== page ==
SPA MANAGEMENT: Spa Concierges
With a little management savvy, you can offer concierge service that edges out the competition.
The concierge is a staple at five-star hotels, but one should not have to be extremely wealthy to enjoy the perks of personalized attention. For this reason, years ago, a number of day spas began providing concierge service to add an extra kick of luxury to their customer service. The concierge’s role was to greet clients and keep them comfortable throughout their spa visit. When the recession struck, however, the concierge was one of the first staff positions to get cut from the spa budget.
But for those day spas that have kept or reinstituted the practice, concierge service still plays a pivotal role, perhaps even more so because of our sluggish economic times. For many guests, the attention of a spa concierge is the closest they’re going to get to a five-star resort experience anytime soon. At the Burke Williams (BW) day spa chain in California, the role is considered vital. “The concierge is essentially the host of the spa,” explains BW general manager Diane Kim. “This is the person who has contact with every guest, makes sure that their day is going well, anticipates their needs and does whatever they can to create a memorable experience.”
And what about the modest, single-location day spa, where clients are often drawn in by Tuesday specials and group deals? Do these clients really need or expect a concierge? Proponents of the concept say the same principle applies: Even the client paying half-price for her occasional facial does not want the reduced costs to be felt in the experience. And that’s precisely where employing a concierge becomes an advantage. A concierge’s small touches and added attention helps that client feel pampered without necessarily racking up a ton of costs for the day spa’s owner.
At Your Service
“The concierge provides the first impression of your business,” says Lacy Hardy, owner of Sunflower Spa in Appleton, Wisconsin. “From the first phone call, she tries to relay to clients the experience that they are going to receive when they come in. It’s a very challenging role.”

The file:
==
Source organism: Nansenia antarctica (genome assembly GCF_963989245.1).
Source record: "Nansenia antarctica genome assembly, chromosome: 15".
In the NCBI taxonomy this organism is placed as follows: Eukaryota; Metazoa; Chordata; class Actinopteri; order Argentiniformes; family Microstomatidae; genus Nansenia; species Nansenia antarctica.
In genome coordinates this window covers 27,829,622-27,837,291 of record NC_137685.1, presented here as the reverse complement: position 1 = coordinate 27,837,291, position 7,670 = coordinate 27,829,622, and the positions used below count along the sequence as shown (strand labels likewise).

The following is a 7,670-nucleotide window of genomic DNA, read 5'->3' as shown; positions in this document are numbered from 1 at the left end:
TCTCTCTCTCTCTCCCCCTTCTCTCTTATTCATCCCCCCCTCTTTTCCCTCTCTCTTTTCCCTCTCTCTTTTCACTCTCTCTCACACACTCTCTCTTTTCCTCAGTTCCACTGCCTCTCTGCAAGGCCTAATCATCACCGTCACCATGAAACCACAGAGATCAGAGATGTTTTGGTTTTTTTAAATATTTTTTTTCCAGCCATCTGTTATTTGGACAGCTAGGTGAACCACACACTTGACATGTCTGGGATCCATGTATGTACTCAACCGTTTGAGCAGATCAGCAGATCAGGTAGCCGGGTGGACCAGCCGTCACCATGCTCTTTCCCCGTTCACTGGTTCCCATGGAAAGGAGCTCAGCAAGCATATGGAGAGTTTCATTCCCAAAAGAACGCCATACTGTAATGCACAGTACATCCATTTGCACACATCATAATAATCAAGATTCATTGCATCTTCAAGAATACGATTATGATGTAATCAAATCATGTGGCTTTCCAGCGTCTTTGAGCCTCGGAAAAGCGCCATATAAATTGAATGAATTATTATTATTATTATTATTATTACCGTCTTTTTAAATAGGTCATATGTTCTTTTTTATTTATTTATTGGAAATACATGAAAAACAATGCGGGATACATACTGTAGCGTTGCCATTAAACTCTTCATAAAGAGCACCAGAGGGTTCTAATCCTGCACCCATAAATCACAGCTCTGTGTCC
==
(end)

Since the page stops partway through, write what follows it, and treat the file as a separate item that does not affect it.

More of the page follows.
Hardy knows the importance of a concierge because she started her business without one. But ever since she handpicked Dawn Gerner, a woman with significant reception, customer service and sales experience, to be a concierge, Hardy can’t remember not having had her there. Gerner is involved in every aspect of the client experience, from greeting guests and giving tours to helping plan special events. Hardy admits that it was initially a difficult decision to allocate money toward hiring someone for that position, but adds, “I got over that really quickly when everything ran more smoothly and became more consistent.”
Consistency is a major asset in a day spa, which relies so heavily on repeat business. And having a familiar, affable presence proved to be a legitimate asset for Sunflower Spa, even over the phone. “The guests get to know the concierge, so when they call to book an appointment, it’s not just a voice over the phone; they know who Dawn is,” says Hardy. “That’s going to create more loyalty and a stronger bond.”
A concierge is also there to turn a negative experience into a positive one, and that key staffer’s personable approach and quick thinking can prove invaluable to a smaller spa business. Gerner tells how one guest mistakenly came in for her appointment a day before the scheduled date, and seemed upset by the mix-up. To ease the situation, Gerner offered a sympathetic ear, as well as a complimentary hot stone or steam shower to add to the client’s next-day appointment. “We’ll go that extra step to say, ‘I’m sorry that happened; I want you to come back, and I’m going to take extra care of you when you do,’” Gerner says.
Hardy is so convinced of the value of her concierge service she has opted to hire three rotating concierges so the position is always manned. She rationalizes it from a business perspective: “If I’m going to lose a client because a front desk person isn’t available to answer the phones, that’s going to cost me more money in the long run then paying somebody to cover the whole 12 hours that we’re open.”
“The only downside of concierges is that if you have a really good one, you never want to be without her,” warns Katherine Varelas, lead concierge at Burke Williams’ Pasadena location.